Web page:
Making the supertree

Making the supertree: methods and data

Supertrees work by combining smaller trees – the results of numerous smaller analyses based on detailed investigations into the anatomy of various subgroups – together. Many dinosaur workers prefer an informal approach to supertree construction, in which the author or authors pick just a handful of trees that they feel are good representations of the relationships of those species and stitch them together by hand. There are definite advantages to this approach. It is very quick, for example, and allows the author(s) to avoid studies that gave spurious results or that have been superseded by the same authors.

The informal approach has so far been used in several studies of dinosaur evolution including size change, dietary adaptations and estimates of gaps in the record, whereas the earlier formal supertree was used in just one evolutionary study. However, it can be argued that the informal approach is not truly scientific: there is no optimality criterion (and so no measure of the supertree’s success), no explicit criteria for what is a ‘good’ and what is a ‘bad’ study (and so no justification for what is included and excluded) and no clear method for resolving conflicts in relationships between trees (and so no repeatability in the way the trees were stitched together).

The alternative to the informal approach is the formal approach, where protocols covering each step are explicitly defined at the outset in such a way that a computer could conceivably be programmed to complete the task. In reality, however, much of the steps of formal supertree reconstruction require a significant amount of worker effort (this project took four years from initiation to publication and involved nine people).

The first step in any formal supertree approach is to hunt through the primary literature (technical scientific publications found in specialist journals and books) and track down every family tree of the group under consideration. Not all of these trees can be considered equal, but choosing which to keep and which to disregard requires an explicit criterion. Here we chose trees that were the result of an explicit, numerical cladistic analysis and required that the published account include a list of the morphological characters used and a matrix describing their distribution in the taxa considered. However, many characters and even whole matrices are repeatedly reused.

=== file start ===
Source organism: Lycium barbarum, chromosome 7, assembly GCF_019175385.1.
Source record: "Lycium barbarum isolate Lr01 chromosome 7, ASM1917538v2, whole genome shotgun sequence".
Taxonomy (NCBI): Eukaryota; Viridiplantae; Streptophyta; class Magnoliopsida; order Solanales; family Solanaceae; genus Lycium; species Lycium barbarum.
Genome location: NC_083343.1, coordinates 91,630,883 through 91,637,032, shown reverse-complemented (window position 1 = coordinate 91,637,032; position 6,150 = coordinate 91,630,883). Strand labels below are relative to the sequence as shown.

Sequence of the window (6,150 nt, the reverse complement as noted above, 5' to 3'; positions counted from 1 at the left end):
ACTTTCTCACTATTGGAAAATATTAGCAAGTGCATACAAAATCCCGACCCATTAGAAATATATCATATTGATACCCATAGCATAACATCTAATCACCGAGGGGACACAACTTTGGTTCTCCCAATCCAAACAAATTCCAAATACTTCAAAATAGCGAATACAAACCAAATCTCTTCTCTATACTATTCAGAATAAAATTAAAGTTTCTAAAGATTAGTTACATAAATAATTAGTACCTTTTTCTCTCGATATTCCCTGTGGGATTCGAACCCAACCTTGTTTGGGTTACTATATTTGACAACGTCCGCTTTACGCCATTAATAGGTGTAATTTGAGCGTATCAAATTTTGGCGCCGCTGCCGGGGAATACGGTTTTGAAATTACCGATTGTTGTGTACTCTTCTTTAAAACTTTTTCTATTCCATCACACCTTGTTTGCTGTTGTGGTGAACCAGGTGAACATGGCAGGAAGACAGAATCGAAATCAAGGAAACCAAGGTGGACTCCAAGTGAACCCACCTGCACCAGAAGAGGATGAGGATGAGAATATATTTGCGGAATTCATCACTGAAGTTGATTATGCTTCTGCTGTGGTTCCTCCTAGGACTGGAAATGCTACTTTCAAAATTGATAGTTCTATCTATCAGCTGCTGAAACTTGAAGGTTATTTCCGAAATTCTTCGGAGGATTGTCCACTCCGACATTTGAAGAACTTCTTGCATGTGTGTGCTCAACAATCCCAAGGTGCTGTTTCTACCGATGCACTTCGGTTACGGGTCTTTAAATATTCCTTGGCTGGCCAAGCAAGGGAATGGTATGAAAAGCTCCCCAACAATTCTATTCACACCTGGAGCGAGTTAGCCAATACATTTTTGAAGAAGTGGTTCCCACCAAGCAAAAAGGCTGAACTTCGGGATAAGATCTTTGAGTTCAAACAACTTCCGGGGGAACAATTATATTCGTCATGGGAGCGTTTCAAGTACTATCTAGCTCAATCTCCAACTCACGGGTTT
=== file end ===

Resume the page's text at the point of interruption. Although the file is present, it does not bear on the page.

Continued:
We also used the character lists to identify these and excluded trees that were redundant (i.e. had been replaced by a later study). In some cases multiple trees had equal claim to be the most recent version of a matrix and so we included them all, but weighted them in searches so their summed contribution was equal to one independent tree. In practice many of the trees used in the earlier supertree were excluded, but numerous more recent studies took their place. A graph of the trees used (and not used) by their year of publication is shown right:

Making the supertree: taxonomy

The next big issue of supertree construction we had to tackle was taxonomy – the system of naming the dinosaurs. The problem here is that authors use different ranks of taxa in their trees (e.g. Tyrannosaurus rex – a genus and species, Tyrannosauridae – a family, Saurischia – an order). We can’t simply mix these trees together, for example Tyrannosaurus rex belongs inside both Tyrannosauridae and Saurischia. A protocol is required for replacing higher ranks (Saurischia, Tyrannosauridae) with their constituent members. Previous supertree analyses did this by simply using a taxonomic database, but here another novel approach was used that was inspired by Rod Page.

When we encountered a higher rank (e.g. Tyrannosauridae) we checked other trees where groups of species (clades) shared the same label and noted down which species were included and excluded in each case. Once this separate database was complete a list of appropriate replacements was available that relied not on taxonomy, but on the actual source trees – a much more appropriate approach.

Taxonomy also throws up another problem – not all dinosaur workers agree on how many species of dinosaur there are. Some species are named based on scrappy material that may or may not be diagnostic, whereas others are very similar to species that are already known and may actually belong in the same taxon. (For a review of these issues in dinosaurs see Benton 2008a, b). Teasing apart these issues is complex and controversial so we opted to use a major authoratative reference (the book The Dinosauria, second edition, 2004). This list of valid names was used to scour the source trees and remove or replace invalid names.

Ultimately 441 distinct valid species were included representing a sizeable chunk of known diversity (c. 70%). Only now were we ready to combine the trees.

Multiple supertree algorithms (computer routines) exist for linking trees together. These differ in the optimality criterion, that is, the code used by the computer to select the ‘best’ result, as well as the time they take to produce and particular oddities or biases in their results. Currently there is no clear favoured method so we chose to try several. Much of this work was done by Davide Pisani on a computer cluster (lots of powerful computers joined together) and a few supertrees were produced. Having pruned out some species which had too little information to place accurately (leaving 420) we then assessed each different supertree for how well it fitted the source trees.

The supertree, and our further macroevolutionary studies are developed further here.


Benton, M. J. 2008a. Fossil quality and naming dinosaurs. Biology Letters 4, 729-732. pdf.
Benton, M. J. 2008b. How to find a dinosaur, and the role of synonymy in biodiversity studies. Paleobiology 34, 516-533. pdf.